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Thunder Chickens 

Philip Hunt – Tails of the Hunts 

 

Spring is here, leaves are green, pollen is thick, and turkeys are strutting for their mates in the fields. Turkeys, or “thunder chickens”, announce to the world at sunrise that they are rested and ready to go. most gobbling happens when the Gobblers (another name for male turkeys) are in the tree where they slept. A soft call of a female turkey is cut short by the Gobbler with its neck stretched out and feathers ruffled. He’s trying to sound and look like the meanest bird in the woods. The morning scene is similar to a professional wrestler walking into the ring. 

             

Leaning against a tree on Saturday, this scene played out to perfection. Birds were gobbling to the left and right of me. I would mimic the sound of a hen turkey and they would answer with a thundering gobble. 

             

When the turkeys flew down, silence engulfed the woods. No more gobbling from the proud thunder chickens. On the ground, these giant birds have learned that gobbling signals to two and four legged predators an easy meal. 

             

After an hour, the woods were still quiet. I just knew a gobbler would find my sporadic calling irresistible. The sweet sounds emanating from stick and slate were siren like, leading the wayfaring turkeys to destruction. 

             

Sitting there against a tree in the early morning light, I have the privilege of watching other animals do their morning routines. 

             

A squirrel runs up a tree three paces away and stops to look at me. Squirrels haunt me during deer and turkey season. During deer season, a squirrel on the ground sounds like a deer. During turkey season, squirrels sound like turkeys. Four feet off the ground, the squirrel looks down on me with a look that says, “I may eat nuts, but at least I’m not nuts like you.”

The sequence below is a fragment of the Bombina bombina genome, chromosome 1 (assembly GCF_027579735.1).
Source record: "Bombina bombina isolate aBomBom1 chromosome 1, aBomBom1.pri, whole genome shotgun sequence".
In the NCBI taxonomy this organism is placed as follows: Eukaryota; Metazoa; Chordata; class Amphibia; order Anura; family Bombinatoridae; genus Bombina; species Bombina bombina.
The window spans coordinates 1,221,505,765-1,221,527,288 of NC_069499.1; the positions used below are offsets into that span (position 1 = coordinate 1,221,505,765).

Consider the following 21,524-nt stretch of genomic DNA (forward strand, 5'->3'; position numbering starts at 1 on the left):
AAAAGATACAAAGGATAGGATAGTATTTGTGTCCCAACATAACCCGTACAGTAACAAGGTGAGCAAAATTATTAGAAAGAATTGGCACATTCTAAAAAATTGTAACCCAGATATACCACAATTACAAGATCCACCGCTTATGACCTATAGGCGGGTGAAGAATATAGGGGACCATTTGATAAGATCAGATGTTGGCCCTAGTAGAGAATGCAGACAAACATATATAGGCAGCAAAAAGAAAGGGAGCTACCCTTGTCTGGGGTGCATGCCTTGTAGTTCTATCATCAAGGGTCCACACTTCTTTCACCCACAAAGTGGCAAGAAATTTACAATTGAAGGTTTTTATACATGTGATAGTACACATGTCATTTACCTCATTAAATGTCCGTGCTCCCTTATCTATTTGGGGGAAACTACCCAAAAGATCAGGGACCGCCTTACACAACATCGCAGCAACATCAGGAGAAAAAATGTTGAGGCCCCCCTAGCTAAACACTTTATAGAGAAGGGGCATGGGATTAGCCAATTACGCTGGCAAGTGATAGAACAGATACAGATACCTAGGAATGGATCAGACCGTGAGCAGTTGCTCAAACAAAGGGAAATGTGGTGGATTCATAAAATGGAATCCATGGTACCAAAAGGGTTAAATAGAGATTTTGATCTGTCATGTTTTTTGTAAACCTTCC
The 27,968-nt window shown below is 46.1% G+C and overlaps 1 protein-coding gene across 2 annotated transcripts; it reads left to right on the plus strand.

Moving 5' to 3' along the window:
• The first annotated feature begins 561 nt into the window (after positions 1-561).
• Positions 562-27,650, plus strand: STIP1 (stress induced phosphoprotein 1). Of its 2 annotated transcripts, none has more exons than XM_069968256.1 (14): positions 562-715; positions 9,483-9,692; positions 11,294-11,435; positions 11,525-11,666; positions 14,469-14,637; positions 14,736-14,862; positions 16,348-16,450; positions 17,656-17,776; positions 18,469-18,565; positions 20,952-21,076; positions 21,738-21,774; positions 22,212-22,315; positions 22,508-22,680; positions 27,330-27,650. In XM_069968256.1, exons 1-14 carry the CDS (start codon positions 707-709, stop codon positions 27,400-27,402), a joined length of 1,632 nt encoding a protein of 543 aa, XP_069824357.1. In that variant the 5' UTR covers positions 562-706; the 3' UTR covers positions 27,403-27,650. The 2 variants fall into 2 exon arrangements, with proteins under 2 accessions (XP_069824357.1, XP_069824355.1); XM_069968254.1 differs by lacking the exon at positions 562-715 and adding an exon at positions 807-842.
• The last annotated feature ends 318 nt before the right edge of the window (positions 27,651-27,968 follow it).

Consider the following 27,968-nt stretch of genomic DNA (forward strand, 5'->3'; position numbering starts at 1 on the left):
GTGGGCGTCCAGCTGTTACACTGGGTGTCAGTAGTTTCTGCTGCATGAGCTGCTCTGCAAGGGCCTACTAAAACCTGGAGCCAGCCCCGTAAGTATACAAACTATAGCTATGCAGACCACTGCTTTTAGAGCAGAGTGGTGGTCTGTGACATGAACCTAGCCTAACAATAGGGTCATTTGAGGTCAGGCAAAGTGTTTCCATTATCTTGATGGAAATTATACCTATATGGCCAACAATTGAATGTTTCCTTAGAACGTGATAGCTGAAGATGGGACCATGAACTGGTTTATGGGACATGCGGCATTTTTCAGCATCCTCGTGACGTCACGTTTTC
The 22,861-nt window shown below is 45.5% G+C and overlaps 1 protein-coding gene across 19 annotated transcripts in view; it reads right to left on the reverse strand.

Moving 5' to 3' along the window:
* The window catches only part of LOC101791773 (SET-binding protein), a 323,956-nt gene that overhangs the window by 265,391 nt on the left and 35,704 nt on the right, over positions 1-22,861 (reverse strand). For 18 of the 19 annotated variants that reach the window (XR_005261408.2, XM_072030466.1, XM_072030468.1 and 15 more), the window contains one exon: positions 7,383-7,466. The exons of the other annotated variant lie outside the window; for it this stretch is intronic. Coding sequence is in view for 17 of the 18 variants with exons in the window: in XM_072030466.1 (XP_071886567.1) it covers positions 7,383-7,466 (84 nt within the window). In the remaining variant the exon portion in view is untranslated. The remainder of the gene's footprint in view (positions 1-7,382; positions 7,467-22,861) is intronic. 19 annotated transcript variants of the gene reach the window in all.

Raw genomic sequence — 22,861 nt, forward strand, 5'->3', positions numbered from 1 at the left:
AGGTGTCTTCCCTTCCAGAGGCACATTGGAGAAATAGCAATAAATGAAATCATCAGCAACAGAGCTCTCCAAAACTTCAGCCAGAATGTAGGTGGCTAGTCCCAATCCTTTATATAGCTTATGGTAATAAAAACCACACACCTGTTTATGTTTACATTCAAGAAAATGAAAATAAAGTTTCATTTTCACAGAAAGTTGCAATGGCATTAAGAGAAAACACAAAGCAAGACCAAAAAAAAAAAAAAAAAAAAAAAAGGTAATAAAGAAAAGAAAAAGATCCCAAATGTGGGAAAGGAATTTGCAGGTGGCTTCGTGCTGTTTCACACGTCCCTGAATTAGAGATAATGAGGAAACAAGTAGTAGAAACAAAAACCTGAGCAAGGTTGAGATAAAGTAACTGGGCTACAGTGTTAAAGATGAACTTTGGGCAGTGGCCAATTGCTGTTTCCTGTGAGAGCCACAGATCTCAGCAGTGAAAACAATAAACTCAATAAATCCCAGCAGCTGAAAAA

The deer, which seemed invisible a few months ago during deer season, now parade around me knowing their safety is secured by law this time of year. Deer make a sneeze sound when they smell something they don’t like. A group of five deer walk by and sneeze at me, making a sound that mimics a group of kids trying to hold their laughs in at church. 

             

At this point, I had enough. I was patient for two and a half hours. It’s time to try and stalk a turkey.   

             

I walk a half mile loop, calling sporadically, trying to find a gobbler who thinks I sound like a good-looking hen. After forty-five minutes, one answers and I race to cut him off on his path. 

             

I get to the cut-off point seventy-five yards from my original tree this morning.  A group of the Gobblers crest the hill in front of me in the timber and walk closer and closer. 

             

They start to veer left and my heart sinks. While out of range from my shotgun, they walk right by my original tree. 

             

Walking into the house, my kids ask if I got a turkey. Looking at me they know the sad reality. Dad got outsmarted by Thunder-Chickens.